Regulatory Intervention on the Cards for Hedge Funds, Warns Report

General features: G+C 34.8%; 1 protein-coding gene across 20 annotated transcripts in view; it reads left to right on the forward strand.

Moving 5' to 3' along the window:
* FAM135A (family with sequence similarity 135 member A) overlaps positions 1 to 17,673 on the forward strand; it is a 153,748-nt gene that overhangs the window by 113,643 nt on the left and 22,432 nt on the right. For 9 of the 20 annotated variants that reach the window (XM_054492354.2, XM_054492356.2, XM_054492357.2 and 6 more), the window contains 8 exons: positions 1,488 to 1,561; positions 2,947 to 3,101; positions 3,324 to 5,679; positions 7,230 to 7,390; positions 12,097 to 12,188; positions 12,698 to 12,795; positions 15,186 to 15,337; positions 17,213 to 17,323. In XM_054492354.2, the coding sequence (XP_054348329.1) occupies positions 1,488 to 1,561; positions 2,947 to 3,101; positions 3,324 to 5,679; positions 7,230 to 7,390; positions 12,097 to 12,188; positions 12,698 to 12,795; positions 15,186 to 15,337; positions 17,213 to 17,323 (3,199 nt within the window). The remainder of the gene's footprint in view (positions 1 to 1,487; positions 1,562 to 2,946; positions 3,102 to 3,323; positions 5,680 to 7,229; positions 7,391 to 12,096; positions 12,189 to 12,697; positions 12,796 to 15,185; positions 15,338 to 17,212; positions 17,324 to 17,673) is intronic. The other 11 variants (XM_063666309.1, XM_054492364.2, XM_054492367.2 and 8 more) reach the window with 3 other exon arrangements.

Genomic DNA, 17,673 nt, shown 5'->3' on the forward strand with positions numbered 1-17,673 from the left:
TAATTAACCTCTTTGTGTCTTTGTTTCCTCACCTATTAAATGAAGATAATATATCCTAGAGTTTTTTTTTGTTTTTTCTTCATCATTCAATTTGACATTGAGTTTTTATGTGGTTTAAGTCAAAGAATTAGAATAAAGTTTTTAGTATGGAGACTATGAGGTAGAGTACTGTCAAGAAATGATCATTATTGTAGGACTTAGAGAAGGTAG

The growing availability of cheap credit is making it easier for hedge funds to increase their leverage, a trend that could boost the likelihood of intervention by regulators already concerned about the huge flows of pension fund assets into hedge funds. The warning comes in a report by Greenwich Associates which revealed that almost one-third of hedge funds have increased their use of leverage over the past 12 months. A quarter of the 36 hedge funds participating in the study reported that their prime brokers are extending more credit now than they were six months ago and 20% said that their prime brokers had decreased their haircut requirements during the same period. These trends could play an important role in a widely expected regulatory review that could begin as early as this summer with a U.S. Securities and Exchange Commission plan to commit hedge funds to register with the agency, said Greenwich Associates. ‘None of these developments — a flood of pension capital, increasing leverage, declining haircut requirements or easier credit — would, on its own, be a cause for immediate concern,’ explained Greenwich Associates consultant, Peter D’Amario. ‘In aggregate however, these trends bear serious consideration on the part of hedge fund investors, not only as possible indicators of an ‘overheated’ market, but also as potential harbingers of intervention by regulators in the United States and Europe.’


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